In the beginning of the book, His Holiness writes about leaving his comfort zone. Growing up in Tibet and being immersed in classical Buddhist thought and practice, as an adolescent he believed that Buddhism was the best religion and everything else must be so-so. Looking back, he is embarrassed by his naivete. But this view was only sustainable in his isolation from any other real outside contact.
The pivotal moment came for him when he first visited India in 1956 for the parinirvana, the 2,500th anniversary of the Buddha’s death. There he came in contact with people from all walks of life and different religious backgrounds. The president of India, Dr. Rajendra Presad, engaged the Dalai Lama in several deep conversations. A noted legal scholar, he was also a deeply spiritual man who took seriously India’s role as the birthplace of some of the world’s great religions. The Dalai Lama was impressed by his humility, deep humanity, and life of selfless service.
One meeting that struck him was a visit by a Jain master and his assistant. They had a lengthy conversation on the similarities between Buddhism and Jainism, often viewed by historians to be twin religions. This was the Dalai Lama’s first experience of an actual Jain practitioner articulating his own tradition, and to the Dalai Lama’s surprise, it had little resemblance to the characterizations of Jain views in the scholastic texts and refutations of his youth.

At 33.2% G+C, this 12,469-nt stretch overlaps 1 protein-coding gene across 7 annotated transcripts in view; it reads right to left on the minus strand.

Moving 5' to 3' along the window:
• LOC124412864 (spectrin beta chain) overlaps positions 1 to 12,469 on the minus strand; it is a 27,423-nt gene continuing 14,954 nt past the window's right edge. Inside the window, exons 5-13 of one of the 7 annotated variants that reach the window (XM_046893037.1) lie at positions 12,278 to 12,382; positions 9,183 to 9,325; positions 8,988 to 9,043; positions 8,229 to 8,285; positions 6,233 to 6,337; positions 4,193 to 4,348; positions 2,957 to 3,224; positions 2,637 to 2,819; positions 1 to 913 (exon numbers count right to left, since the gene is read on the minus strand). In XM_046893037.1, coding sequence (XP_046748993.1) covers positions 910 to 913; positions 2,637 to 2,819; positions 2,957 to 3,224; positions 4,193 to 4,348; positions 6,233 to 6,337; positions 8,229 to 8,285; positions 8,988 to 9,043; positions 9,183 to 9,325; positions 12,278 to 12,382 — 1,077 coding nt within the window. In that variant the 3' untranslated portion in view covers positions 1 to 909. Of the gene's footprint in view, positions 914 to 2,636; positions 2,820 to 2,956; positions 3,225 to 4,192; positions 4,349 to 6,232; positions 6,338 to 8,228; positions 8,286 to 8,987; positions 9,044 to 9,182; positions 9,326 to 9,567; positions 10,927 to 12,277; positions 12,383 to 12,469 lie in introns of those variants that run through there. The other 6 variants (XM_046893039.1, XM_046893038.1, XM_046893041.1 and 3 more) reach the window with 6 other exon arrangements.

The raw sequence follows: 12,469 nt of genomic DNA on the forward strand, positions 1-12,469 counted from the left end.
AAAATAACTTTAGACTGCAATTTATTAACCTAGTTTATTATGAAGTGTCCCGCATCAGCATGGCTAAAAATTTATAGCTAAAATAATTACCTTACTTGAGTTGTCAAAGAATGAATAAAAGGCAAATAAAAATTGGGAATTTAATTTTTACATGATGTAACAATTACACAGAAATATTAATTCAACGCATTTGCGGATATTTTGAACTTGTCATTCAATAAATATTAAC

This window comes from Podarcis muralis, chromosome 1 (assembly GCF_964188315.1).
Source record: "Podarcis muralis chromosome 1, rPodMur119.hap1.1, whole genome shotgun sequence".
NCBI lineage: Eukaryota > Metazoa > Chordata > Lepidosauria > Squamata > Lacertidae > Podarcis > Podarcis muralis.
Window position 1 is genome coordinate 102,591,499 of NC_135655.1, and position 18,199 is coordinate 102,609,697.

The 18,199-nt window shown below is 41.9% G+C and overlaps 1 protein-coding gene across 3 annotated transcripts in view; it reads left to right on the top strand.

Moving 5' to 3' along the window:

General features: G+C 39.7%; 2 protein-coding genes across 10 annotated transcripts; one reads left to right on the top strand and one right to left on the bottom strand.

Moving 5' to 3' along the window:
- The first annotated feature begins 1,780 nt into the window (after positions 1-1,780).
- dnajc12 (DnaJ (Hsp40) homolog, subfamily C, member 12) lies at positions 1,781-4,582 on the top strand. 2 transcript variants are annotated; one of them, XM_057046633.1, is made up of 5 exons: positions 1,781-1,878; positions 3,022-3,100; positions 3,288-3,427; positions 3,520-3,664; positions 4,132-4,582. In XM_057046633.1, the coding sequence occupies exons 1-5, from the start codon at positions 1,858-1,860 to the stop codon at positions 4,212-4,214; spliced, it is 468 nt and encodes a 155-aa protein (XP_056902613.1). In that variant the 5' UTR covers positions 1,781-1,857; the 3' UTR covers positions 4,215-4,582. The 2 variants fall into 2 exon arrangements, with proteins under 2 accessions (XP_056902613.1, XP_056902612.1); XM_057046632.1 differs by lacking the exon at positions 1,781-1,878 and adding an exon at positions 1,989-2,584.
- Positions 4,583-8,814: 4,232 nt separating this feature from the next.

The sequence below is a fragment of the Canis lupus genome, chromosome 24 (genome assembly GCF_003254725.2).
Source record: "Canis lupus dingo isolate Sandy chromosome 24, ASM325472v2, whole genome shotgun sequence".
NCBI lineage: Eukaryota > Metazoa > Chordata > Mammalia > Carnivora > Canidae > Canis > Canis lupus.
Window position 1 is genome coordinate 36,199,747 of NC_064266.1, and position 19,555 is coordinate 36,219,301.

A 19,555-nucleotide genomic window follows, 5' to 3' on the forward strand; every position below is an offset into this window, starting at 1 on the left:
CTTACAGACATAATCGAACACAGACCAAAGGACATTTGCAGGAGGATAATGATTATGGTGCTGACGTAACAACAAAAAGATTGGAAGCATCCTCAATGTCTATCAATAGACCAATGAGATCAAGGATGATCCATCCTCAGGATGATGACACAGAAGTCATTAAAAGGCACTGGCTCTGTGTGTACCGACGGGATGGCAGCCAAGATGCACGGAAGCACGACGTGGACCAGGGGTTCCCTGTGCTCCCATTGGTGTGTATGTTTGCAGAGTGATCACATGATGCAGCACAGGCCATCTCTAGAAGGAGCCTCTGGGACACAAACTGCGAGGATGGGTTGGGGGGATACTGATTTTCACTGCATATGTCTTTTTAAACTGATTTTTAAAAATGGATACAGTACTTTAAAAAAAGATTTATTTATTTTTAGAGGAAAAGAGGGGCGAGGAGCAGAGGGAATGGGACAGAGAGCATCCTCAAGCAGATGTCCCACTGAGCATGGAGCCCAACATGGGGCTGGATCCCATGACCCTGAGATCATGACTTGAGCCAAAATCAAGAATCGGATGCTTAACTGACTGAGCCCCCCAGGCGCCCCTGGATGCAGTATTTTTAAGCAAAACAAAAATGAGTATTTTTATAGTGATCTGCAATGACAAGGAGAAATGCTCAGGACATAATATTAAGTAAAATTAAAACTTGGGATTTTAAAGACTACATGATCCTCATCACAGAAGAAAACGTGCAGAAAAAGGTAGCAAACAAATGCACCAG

He went on pilgrimage to the Buddhist holy sites, such as Lumbini, the Buddha’s birthplace; Sarnath, where he preached his first sermon on the Four Noble Truths; and Bodh Gaya, where he attained enlightenment. Standing under the Bodhi Tree, the Dalai Lama was moved to tears, filled with religious fervor and “bewildered with the knowledge and impact of the divine power which is in us all.” It was also on this pilgrimage that he visited the famous Elephanta Caves just off the coast of Mumbai. This significant sacred site for the Hindu tradition contains a temple complex of caves with beautiful rock carvings of important Hindu deities. The central image is a twenty-foot-high carving of Shiva in his three aspects of creator, destroyer, and preserver.